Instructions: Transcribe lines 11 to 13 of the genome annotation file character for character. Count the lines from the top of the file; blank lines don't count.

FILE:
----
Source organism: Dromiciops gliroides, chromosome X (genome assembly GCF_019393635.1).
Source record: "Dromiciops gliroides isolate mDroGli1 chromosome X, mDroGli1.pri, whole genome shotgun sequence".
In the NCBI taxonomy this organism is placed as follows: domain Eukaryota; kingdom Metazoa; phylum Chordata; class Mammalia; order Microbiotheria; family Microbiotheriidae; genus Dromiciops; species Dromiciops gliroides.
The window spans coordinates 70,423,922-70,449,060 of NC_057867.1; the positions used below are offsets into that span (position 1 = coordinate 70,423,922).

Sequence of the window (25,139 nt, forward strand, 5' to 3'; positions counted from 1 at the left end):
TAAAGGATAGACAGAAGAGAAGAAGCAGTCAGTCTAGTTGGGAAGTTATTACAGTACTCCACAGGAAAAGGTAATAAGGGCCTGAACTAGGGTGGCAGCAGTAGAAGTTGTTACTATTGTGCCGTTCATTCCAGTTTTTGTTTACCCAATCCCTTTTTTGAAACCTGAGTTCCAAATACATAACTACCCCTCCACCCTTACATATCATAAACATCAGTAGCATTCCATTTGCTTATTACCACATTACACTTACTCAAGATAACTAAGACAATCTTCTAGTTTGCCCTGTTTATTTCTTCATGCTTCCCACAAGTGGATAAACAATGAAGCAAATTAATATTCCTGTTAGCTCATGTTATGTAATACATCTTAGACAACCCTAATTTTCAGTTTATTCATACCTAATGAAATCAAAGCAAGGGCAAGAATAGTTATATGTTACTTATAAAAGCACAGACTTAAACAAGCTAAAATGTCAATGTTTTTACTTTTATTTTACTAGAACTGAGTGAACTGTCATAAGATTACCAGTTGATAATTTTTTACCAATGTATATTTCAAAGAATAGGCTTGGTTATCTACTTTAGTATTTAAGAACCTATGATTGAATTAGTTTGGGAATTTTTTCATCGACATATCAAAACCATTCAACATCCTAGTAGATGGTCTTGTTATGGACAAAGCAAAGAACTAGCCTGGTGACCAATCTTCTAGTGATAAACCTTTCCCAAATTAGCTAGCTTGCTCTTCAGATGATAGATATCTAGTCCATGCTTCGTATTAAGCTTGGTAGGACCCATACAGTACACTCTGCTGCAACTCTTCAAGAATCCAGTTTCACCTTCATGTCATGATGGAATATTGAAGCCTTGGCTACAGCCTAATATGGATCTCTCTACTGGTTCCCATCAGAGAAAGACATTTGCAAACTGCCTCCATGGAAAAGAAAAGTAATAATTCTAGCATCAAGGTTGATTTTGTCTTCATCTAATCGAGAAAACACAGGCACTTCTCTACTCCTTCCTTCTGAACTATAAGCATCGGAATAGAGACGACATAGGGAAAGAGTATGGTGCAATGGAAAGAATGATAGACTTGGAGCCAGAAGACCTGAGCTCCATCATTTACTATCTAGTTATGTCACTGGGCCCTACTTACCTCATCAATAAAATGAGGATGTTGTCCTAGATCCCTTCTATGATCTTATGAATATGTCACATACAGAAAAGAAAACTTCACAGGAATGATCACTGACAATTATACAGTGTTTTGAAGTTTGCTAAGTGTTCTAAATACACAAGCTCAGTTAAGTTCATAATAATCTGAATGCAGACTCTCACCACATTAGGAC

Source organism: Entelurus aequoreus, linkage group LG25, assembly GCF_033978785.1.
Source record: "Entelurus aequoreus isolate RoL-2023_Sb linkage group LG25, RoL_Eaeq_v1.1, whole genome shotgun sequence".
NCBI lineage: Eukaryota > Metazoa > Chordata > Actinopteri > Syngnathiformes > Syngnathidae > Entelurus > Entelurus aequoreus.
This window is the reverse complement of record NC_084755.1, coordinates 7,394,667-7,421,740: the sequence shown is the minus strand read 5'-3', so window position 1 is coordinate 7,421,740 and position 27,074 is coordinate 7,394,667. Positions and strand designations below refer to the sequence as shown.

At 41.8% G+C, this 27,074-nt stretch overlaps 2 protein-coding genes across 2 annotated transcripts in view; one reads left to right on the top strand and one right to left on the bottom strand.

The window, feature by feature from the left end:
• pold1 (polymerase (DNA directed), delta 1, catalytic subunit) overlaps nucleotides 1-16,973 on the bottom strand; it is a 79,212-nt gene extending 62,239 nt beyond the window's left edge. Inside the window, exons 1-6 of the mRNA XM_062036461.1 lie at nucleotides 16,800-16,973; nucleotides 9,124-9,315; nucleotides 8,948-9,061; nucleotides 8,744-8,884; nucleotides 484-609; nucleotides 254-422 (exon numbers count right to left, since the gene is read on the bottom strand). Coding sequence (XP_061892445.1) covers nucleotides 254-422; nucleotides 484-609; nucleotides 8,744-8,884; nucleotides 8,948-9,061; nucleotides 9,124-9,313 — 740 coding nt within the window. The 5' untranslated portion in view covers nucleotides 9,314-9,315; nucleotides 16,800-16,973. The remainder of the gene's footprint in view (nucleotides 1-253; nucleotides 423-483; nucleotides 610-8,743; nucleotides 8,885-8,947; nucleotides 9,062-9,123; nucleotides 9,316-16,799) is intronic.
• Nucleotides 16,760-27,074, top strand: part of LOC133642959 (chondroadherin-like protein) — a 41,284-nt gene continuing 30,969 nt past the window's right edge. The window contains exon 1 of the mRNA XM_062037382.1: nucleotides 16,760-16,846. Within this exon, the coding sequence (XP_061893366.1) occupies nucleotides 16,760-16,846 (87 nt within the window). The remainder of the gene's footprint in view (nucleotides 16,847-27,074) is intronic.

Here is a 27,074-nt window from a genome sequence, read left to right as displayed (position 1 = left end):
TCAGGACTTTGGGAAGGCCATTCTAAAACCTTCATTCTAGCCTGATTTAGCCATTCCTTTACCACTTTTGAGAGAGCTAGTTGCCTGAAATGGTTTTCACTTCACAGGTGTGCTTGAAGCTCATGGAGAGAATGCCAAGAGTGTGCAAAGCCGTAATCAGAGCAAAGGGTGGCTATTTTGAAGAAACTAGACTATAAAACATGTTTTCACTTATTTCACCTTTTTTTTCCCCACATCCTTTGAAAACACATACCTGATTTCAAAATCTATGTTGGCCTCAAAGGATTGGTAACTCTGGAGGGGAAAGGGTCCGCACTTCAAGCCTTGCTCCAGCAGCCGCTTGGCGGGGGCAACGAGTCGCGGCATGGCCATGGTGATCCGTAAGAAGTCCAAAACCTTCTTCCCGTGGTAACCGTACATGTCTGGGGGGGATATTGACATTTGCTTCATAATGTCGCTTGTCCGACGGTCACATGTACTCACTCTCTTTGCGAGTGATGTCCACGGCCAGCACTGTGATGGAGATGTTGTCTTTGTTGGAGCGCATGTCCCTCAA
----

At 41.8% G+C, this 27,074-nt stretch overlaps 2 protein-coding genes across 2 annotated transcripts in view; one reads left to right on the top strand and one right to left on the bottom strand.

The window, feature by feature from the left end:
• pold1 (polymerase (DNA directed), delta 1, catalytic subunit) overlaps nucleotides 1-16,973 on the bottom strand; it is a 79,212-nt gene extending 62,239 nt beyond the window's left edge. Inside the window, exons 1-6 of the mRNA XM_062036461.1 lie at nucleotides 16,800-16,973; nucleotides 9,124-9,315; nucleotides 8,948-9,061; nucleotides 8,744-8,884; nucleotides 484-609; nucleotides 254-422 (exon numbers count right to left, since the gene is read on the bottom strand). Coding sequence (XP_061892445.1) covers nucleotides 254-422; nucleotides 484-609; nucleotides 8,744-8,884; nucleotides 8,948-9,061; nucleotides 9,124-9,313 — 740 coding nt within the window. The 5' untranslated portion in view covers nucleotides 9,314-9,315; nucleotides 16,800-16,973. The remainder of the gene's footprint in view (nucleotides 1-253; nucleotides 423-483; nucleotides 610-8,743; nucleotides 8,885-8,947; nucleotides 9,062-9,123; nucleotides 9,316-16,799) is intronic.